Assessment of Clindamycin and Erythromycin Resistance, and Inducible Clindamycin Resistance in Streptococcus Group B Isolated from Urinary Samples of Outpatient Women in Tehran
Novelty in Biomedicine,
Vol. 3 No. 2 (2015),
12 April 2015
AbstractBackground: Streptococcus group B (GBS) or Streptococcus agalactiae is typically associated with neonatal disease and infection in pregnant women. Mortality of GBS sepsis in neonates is over 50% and is particularly high in preterm infants. GBS also causes invasive infection in pregnant and non-pregnant women including urinary tract infection (UTI). Penicillin-derived antibiotics remained as choice drugs for treatment of GBS infection; however, Erythromycin and Clindamycin are useful in cases of allergic to Penicillin. The aim of this study was to investigate the resistance to Erythromycin and Clindamycin, especially inducible Clindamycin resistance, in GBS isolated from urinary samples of women who attended medical offices in Tehran, Iran.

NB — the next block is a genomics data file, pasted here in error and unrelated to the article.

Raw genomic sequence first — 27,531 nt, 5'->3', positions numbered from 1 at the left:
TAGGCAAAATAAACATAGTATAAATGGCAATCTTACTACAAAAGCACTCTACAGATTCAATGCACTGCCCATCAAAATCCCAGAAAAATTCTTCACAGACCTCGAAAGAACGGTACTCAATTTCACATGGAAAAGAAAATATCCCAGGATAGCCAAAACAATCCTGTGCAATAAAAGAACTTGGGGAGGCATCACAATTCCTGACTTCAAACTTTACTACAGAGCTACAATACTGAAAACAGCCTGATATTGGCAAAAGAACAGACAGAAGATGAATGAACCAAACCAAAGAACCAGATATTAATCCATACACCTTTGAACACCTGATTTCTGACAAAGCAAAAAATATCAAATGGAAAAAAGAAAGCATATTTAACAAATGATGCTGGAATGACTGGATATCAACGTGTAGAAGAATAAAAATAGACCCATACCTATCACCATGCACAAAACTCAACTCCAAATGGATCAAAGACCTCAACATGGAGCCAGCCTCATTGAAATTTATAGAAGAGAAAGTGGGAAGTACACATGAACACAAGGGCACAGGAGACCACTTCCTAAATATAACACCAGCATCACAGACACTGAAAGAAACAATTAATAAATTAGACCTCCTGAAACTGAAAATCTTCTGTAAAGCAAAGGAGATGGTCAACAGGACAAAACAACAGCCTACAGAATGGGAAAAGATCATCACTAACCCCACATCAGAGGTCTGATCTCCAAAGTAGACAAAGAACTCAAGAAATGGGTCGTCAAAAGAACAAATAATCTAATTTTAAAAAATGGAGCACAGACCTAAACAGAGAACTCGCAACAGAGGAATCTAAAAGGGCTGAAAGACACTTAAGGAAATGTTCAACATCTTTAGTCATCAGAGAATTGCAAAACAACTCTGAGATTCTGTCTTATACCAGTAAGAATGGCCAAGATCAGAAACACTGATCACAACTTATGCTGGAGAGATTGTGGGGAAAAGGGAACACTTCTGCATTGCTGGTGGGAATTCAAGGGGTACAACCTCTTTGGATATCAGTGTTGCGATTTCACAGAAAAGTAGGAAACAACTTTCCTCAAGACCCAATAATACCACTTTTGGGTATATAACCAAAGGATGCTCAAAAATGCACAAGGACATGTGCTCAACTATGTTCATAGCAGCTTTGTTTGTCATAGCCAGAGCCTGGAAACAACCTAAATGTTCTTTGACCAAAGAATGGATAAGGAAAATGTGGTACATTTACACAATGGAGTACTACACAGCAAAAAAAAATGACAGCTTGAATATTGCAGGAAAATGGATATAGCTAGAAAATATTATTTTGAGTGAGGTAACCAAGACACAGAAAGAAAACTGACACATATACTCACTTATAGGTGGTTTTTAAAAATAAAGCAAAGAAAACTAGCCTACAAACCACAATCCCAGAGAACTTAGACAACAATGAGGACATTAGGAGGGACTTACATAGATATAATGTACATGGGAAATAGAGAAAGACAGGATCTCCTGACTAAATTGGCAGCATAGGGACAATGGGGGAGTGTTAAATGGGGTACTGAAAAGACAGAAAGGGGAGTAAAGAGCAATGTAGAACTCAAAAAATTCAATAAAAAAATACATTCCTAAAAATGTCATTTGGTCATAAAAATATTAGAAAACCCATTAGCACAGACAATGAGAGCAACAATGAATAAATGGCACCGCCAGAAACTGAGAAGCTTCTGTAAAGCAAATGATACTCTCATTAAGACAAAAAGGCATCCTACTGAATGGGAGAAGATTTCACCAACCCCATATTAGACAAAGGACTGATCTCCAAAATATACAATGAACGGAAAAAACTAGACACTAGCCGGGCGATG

Materials and Methods: This study was conducted on 5000 urine samples from Jan. 2011 to Oct. 2012 that 104 GBS were isolated. The isolates were identified as GBS using laboratory criteria. Antimicrobial susceptibility test was done by Erythromycin disk 15µg and Clindamycin disk 2µg for observation inducible resistant D-zone test by double-disk diffusion method with Erythromycin and adjacent Clindamycin.
Results: Among the 5000 urine samples 104 (2.08%) were Beta hemolytic GBS. Of the 104 isolated GBS, 22 (21.2%) were resistance, 24 (23%) were intermediate, and 58 (55.8%) were susceptible to Erythromycin; however, 24 (23%) were resistance, 5 (4.8%) were intermediate, and 75 (72.2%) were susceptible to Clindamycin. Of the 22 Erythromycin-resistant isolates, 10 (9.5% in total GBS isolated) displayed the D zone; it means they have inducible Erythromycin resistant to Clindamycin.
Conclusion: Various studies in other countries report lower rates of inducible Clindamycin resistance; it indicates the use of more macrolides in the treatment of UTI.
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